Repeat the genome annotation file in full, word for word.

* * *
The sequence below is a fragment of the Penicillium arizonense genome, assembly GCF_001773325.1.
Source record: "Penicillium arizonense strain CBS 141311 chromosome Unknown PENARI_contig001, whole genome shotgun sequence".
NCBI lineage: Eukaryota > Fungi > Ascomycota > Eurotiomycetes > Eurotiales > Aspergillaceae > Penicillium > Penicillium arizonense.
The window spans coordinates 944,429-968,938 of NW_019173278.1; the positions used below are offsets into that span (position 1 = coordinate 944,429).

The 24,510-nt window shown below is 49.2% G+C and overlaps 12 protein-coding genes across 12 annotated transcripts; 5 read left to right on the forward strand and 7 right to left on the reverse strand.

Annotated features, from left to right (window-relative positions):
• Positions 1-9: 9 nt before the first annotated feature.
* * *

The sequence below is a fragment of the Penicillium arizonense genome, assembly GCF_001773325.1.
Source record: "Penicillium arizonense strain CBS 141311 chromosome Unknown PENARI_contig001, whole genome shotgun sequence".
NCBI lineage: Eukaryota > Fungi > Ascomycota > Eurotiomycetes > Eurotiales > Aspergillaceae > Penicillium > Penicillium arizonense.
The window spans coordinates 944,429-968,938 of NW_019173278.1; the positions used below are offsets into that span (position 1 = coordinate 944,429).

The 24,510-nt window shown below is 49.2% G+C and overlaps 12 protein-coding genes across 12 annotated transcripts; 5 read left to right on the forward strand and 7 right to left on the reverse strand.

Annotated features, from left to right (window-relative positions):
• Positions 1-9: 9 nt before the first annotated feature.